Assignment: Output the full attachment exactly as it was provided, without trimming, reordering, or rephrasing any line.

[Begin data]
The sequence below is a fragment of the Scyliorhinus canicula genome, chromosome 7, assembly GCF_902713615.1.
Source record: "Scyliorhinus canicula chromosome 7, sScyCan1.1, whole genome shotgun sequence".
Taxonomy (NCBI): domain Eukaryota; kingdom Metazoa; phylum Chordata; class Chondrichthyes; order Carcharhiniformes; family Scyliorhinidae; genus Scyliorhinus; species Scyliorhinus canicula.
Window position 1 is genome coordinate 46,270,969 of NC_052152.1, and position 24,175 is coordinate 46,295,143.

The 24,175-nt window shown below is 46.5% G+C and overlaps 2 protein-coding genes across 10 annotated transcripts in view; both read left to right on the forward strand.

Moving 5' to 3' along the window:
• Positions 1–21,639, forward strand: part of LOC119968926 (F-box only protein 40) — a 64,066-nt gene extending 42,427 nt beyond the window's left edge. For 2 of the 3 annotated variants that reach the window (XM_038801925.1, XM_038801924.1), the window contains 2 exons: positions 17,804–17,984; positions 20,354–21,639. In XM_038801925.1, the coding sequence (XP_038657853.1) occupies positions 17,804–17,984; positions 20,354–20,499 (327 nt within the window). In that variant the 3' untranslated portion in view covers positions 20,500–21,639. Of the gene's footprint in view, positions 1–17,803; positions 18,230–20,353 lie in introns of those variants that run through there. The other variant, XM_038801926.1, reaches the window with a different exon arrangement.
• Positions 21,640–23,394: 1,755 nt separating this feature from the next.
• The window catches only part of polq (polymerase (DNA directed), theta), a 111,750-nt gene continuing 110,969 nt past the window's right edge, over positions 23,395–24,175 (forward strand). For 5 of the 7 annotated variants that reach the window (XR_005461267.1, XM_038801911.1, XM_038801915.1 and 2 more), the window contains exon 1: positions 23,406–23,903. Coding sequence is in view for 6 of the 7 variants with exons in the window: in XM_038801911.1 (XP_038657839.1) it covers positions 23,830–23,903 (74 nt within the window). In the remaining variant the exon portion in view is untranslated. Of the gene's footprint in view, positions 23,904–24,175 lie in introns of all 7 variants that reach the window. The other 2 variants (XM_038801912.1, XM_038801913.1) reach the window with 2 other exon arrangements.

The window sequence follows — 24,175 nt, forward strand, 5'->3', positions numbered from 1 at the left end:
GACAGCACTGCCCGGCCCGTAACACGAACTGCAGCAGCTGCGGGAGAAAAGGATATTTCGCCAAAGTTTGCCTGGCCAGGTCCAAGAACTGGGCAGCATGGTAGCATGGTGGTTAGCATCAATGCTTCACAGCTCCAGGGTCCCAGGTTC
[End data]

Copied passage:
The sequence below is a fragment of the Scyliorhinus canicula genome, chromosome 7, assembly GCF_902713615.1.
Source record: "Scyliorhinus canicula chromosome 7, sScyCan1.1, whole genome shotgun sequence".
Taxonomy (NCBI): domain Eukaryota; kingdom Metazoa; phylum Chordata; class Chondrichthyes; order Carcharhiniformes; family Scyliorhinidae; genus Scyliorhinus; species Scyliorhinus canicula.
Window position 1 is genome coordinate 46,270,969 of NC_052152.1, and position 24,175 is coordinate 46,295,143.

The 24,175-nt window shown below is 46.5% G+C and overlaps 2 protein-coding genes across 10 annotated transcripts in view; both read left to right on the forward strand.

Moving 5' to 3' along the window:
• Positions 1–21,639, forward strand: part of LOC119968926 (F-box only protein 40) — a 64,066-nt gene extending 42,427 nt beyond the window's left edge. For 2 of the 3 annotated variants that reach the window (XM_038801925.1, XM_038801924.1), the window contains 2 exons: positions 17,804–17,984; positions 20,354–21,639. In XM_038801925.1, the coding sequence (XP_038657853.1) occupies positions 17,804–17,984; positions 20,354–20,499 (327 nt within the window). In that variant the 3' untranslated portion in view covers positions 20,500–21,639. Of the gene's footprint in view, positions 1–17,803; positions 18,230–20,353 lie in introns of those variants that run through there. The other variant, XM_038801926.1, reaches the window with a different exon arrangement.
• Positions 21,640–23,394: 1,755 nt separating this feature from the next.
• The window catches only part of polq (polymerase (DNA directed), theta), a 111,750-nt gene continuing 110,969 nt past the window's right edge, over positions 23,395–24,175 (forward strand). For 5 of the 7 annotated variants that reach the window (XR_005461267.1, XM_038801911.1, XM_038801915.1 and 2 more), the window contains exon 1: positions 23,406–23,903. Coding sequence is in view for 6 of the 7 variants with exons in the window: in XM_038801911.1 (XP_038657839.1) it covers positions 23,830–23,903 (74 nt within the window). In the remaining variant the exon portion in view is untranslated. Of the gene's footprint in view, positions 23,904–24,175 lie in introns of all 7 variants that reach the window. The other 2 variants (XM_038801912.1, XM_038801913.1) reach the window with 2 other exon arrangements.

The window sequence follows — 24,175 nt, forward strand, 5'->3', positions numbered from 1 at the left end:
GACAGCACTGCCCGGCCCGTAACACGAACTGCAGCAGCTGCGGGAGAAAAGGATATTTCGCCAAAGTTTGCCTGGCCAGGTCCAAGAACTGGGCAGCATGGTAGCATGGTGGTTAGCATCAATGCTTCACAGCTCCAGGGTCCCAGGTTC